23 May 2019 Celebrating 40 years of the Birds Directive
Brussels, 23 May 2019 – FACE Secretary General David Scallan shared his thoughts on the 40th anniversary of the Birds Directive, during a panel of the EU High-Level Conference on Biodiversity and Ecosystem Services. During the past 40 years, the Birds Directive has supported hunters in the conservation, management and sustainable use of bird populations in the EU.
The Birds Directive fully recognises the legitimacy of hunting wild birds as a form of sustainable use. Hunting is an activity that provides significant social, cultural and economic benefits in different regions of the European Union. Under the Birds Directive, hunting is limited to 82 species and sub-species listed in Annex II of the Directive and must be carried out according to a series of established ecological principles and legal requirements. Species in Annex II/1 may be hunted throughout the EU in accordance with national legislation and the Birds Directive. Species in Annex II/2 however can only be hunted in certain Member States. But hunting is prohibited for all species during their breeding and rearing season, and spring migration.
To ensure the correct implementation of the Directive as regards hunting, the Commission has sought to foster greater dialogue and cooperation with different interest groups. Initially the hunting provisions caused a considerable degree of controversy, leading to misunderstandings about how to implement the provisions coherently.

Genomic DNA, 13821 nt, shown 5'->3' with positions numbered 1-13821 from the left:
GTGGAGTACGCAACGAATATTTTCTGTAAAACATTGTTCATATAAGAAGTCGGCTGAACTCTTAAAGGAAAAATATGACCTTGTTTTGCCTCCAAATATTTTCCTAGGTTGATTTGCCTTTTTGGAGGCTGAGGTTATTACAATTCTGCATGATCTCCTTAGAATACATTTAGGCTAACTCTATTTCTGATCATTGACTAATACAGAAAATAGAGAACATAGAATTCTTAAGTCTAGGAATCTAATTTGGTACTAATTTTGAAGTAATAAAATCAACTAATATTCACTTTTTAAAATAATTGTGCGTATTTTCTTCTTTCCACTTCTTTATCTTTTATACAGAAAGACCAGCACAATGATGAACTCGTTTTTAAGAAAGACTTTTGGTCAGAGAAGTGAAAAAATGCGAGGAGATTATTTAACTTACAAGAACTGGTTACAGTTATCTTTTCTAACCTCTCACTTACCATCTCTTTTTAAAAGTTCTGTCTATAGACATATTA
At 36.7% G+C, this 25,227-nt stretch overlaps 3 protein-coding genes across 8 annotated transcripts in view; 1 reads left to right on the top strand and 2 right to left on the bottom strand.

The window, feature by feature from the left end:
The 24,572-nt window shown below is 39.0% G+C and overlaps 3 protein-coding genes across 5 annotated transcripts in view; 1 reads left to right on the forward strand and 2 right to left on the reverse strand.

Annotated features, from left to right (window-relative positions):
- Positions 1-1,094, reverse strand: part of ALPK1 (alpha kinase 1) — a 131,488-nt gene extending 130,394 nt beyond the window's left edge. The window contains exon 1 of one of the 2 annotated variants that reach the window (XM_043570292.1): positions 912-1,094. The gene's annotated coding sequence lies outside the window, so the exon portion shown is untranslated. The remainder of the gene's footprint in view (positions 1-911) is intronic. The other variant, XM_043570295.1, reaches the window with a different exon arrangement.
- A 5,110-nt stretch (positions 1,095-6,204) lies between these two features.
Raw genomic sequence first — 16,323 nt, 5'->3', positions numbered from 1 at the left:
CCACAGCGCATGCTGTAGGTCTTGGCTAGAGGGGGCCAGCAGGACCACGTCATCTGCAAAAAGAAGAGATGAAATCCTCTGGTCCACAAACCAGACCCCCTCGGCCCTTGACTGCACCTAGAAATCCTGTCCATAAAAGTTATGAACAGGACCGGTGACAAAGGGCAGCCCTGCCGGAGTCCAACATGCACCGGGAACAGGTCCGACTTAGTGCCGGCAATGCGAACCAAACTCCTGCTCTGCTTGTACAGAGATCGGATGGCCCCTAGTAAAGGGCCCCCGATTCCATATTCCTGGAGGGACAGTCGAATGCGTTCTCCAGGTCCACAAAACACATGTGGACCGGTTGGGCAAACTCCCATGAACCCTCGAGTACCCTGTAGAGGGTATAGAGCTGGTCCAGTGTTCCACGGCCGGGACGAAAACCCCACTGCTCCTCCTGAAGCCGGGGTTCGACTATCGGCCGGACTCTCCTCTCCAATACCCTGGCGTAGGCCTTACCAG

That is why in 2001, the Commission launched an EU ‘Sustainable Hunting Initiative’ in order to help improve the understanding of the legal and technical aspects of the Directive’s provisions on hunting and develop a programme of scientific, conservation and awareness- raising measures to promote sustainable hunting in accordance with the Directive. One direct consequence of this Initiative was the elaboration of an EU Guidance Document on ‘Hunting under the Birds Directive’ to provide clarity on the requirements of the Directive based on scientific principles and data. The Commission has also worked with Member States to strengthen knowledge on spring migration and reproduction periods of huntable species.
Thanks to the Birds Directive, hunters and conservationists have developed a better understanding of each other’s objectives and both are actively working to conserve Europe’s wild birds and their habitats.
Sustainable Hunting Initiative – In 2004, the key partners of the Sustainable Hunting Initiative – BirdLife International and FACE – reached an agreement on ten points which will enable hunting to continue within a well-regulated framework, whilst fully respecting the provisions of the Birds Directive.
Both organisations agreed to cooperate on a number of conservation objectives, such as supporting the Natura 2000 network, reforming agricultural policy and phasing out the use of lead shot in wetlands.
Source: The Birds Directive:40 years conserving our shared natural heritage, Publications Office of the European Union, 2019